Published by T.R. Michels on 26 Jun 2009
Hunters often want to hunt “the rut”, but don’t know exactly when the rut occurs in their area, when the different phases of the rut occur, or how to determine which rut phase in in progress. As a result of my 10 years of study on the biology and behavior of white-tailed deer, I recognized eight different rut phases with their associated activities: 1. pre-rut, 2. dispersal, 3. pre-breeding, 4. primary breeding, 5. post primary breeding, 6. rest, 7. pre-late breeding, 8. late breeding, followed by the post rut. It is often difficult to distinguish when these phases start and end, because their activities overlap, and because dominant and subdominant bucks are on different time schedules.
(The dates given are approximate for northern areas.)
Pre-Rut / Rubbing Phase (Rubbing/Scraping) Sept. 1 – 25
During the pre-rut, when bucks are beginning to rub to shed velvet, most of their activity will be in or near their core areas that contain bedding sites and late summer food sources of mast, berries, succulent grasses, clovers and agricultural crops. Scraping often begins at this time, especially if nighttime temperatures fall below 45 degrees. Dominant bucks create most of these early scrapes. My studies show that bucks travel primarily at dawn and dusk during this phase. They may rub and scrape during the day in the cover of their core areas when there is a full moon.
Fall Home Range Shift / Dispersal Phase (Rubbing/Scraping) Sept. 15 – Oct. 15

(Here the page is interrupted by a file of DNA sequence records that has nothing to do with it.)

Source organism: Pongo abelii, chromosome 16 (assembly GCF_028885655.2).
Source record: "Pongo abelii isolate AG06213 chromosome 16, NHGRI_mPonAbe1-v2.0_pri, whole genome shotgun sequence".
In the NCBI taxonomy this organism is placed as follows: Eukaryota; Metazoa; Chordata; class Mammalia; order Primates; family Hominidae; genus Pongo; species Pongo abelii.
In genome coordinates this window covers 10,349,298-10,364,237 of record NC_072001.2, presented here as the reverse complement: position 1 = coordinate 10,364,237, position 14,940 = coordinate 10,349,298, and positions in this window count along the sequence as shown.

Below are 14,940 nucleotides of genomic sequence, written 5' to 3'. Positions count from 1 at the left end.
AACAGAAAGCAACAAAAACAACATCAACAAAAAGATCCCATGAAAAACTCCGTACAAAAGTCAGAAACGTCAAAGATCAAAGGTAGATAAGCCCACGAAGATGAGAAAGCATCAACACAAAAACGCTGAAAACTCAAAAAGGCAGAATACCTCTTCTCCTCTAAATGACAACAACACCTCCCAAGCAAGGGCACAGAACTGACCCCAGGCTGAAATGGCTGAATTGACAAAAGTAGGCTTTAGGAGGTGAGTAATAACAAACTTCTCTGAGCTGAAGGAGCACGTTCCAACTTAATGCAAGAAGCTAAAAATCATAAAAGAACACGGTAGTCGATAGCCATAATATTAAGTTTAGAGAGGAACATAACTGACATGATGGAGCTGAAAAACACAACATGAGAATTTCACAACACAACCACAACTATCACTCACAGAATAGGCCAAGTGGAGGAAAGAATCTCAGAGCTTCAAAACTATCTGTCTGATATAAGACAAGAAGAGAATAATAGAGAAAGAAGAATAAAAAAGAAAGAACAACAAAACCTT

With rising testosterone levels bucks become more aggressive and no longer travel in groups. Bucks in some areas may shift from a summer core area to fall core area, and begin to use larger home ranges as they search for preferred food sources to put on fat for the winter. They may travel through several doe home ranges in preparation for breeding. Scraping may diminish at this time. My studies show that bucks begin to leave core areas later in the evening, and go back to core areas earlier in the morning during this phase.
Pre-Primary Breeding / Peak Scraping Phase (Rubbing/Scraping/Chasing/Breeding) Oct. 15 – Nov. 5
Two to three weeks before the primary breeding phase bucks begin to travel their rub routes, making rubs and scrapes. Most of the scrapes at this time are still made by dominant bucks. While most scent marking activity occurs at night, bucks do travel their rub routes in cover during the day making rubs and scrapes. Rub routes generally lead from buck core areas in the evening, through doe use areas, to night time food sources, then back through doe use areas to buck core areas in the morning. Scrape activity usually peaks at the end of this phase. My studies show that bucks may travel to food sources in the early afternoon and stay there until late in the morning. During the full moon I often see bucks along their rub routes an hour or more before sunset. Some does may come into estrus and be bred during this phase. Because bucks are exerting dominance, they are extremely aggressive and will fight almost anything. Does that are not ready to breed at this time often run from bucks, hence the term “chasing phase.”
Primary Breeding Phase (Rubbing/Scraping/Breeding) Nov. 1 – 25